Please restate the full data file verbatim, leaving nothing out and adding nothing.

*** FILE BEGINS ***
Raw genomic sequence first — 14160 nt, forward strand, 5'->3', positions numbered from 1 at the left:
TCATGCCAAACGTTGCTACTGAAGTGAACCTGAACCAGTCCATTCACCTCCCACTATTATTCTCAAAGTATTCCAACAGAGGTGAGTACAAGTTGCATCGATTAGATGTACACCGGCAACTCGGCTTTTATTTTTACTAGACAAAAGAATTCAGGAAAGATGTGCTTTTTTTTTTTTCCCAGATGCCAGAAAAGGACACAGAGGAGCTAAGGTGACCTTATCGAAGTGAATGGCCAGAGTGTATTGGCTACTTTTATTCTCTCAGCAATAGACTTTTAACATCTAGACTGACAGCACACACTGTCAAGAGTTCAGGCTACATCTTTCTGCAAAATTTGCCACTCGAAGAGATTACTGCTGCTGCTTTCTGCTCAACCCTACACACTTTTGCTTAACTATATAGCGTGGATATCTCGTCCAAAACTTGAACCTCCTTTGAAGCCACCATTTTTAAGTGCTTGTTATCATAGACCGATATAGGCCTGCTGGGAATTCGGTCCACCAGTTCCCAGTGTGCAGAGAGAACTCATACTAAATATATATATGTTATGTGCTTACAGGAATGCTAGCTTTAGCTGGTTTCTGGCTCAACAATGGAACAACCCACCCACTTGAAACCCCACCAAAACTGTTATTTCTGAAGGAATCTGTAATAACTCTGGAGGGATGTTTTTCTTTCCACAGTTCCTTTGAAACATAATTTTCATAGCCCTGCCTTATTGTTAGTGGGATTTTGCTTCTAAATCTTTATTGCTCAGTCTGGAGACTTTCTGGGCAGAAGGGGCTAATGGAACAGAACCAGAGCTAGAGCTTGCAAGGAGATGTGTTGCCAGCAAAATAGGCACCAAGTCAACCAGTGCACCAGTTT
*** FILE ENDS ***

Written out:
Raw genomic sequence first — 14160 nt, forward strand, 5'->3', positions numbered from 1 at the left:
TCATGCCAAACGTTGCTACTGAAGTGAACCTGAACCAGTCCATTCACCTCCCACTATTATTCTCAAAGTATTCCAACAGAGGTGAGTACAAGTTGCATCGATTAGATGTACACCGGCAACTCGGCTTTTATTTTTACTAGACAAAAGAATTCAGGAAAGATGTGCTTTTTTTTTTTTCCCAGATGCCAGAAAAGGACACAGAGGAGCTAAGGTGACCTTATCGAAGTGAATGGCCAGAGTGTATTGGCTACTTTTATTCTCTCAGCAATAGACTTTTAACATCTAGACTGACAGCACACACTGTCAAGAGTTCAGGCTACATCTTTCTGCAAAATTTGCCACTCGAAGAGATTACTGCTGCTGCTTTCTGCTCAACCCTACACACTTTTGCTTAACTATATAGCGTGGATATCTCGTCCAAAACTTGAACCTCCTTTGAAGCCACCATTTTTAAGTGCTTGTTATCATAGACCGATATAGGCCTGCTGGGAATTCGGTCCACCAGTTCCCAGTGTGCAGAGAGAACTCATACTAAATATATATATGTTATGTGCTTACAGGAATGCTAGCTTTAGCTGGTTTCTGGCTCAACAATGGAACAACCCACCCACTTGAAACCCCACCAAAACTGTTATTTCTGAAGGAATCTGTAATAACTCTGGAGGGATGTTTTTCTTTCCACAGTTCCTTTGAAACATAATTTTCATAGCCCTGCCTTATTGTTAGTGGGATTTTGCTTCTAAATCTTTATTGCTCAGTCTGGAGACTTTCTGGGCAGAAGGGGCTAATGGAACAGAACCAGAGCTAGAGCTTGCAAGGAGATGTGTTGCCAGCAAAATAGGCACCAAGTCAACCAGTGCACCAGTTT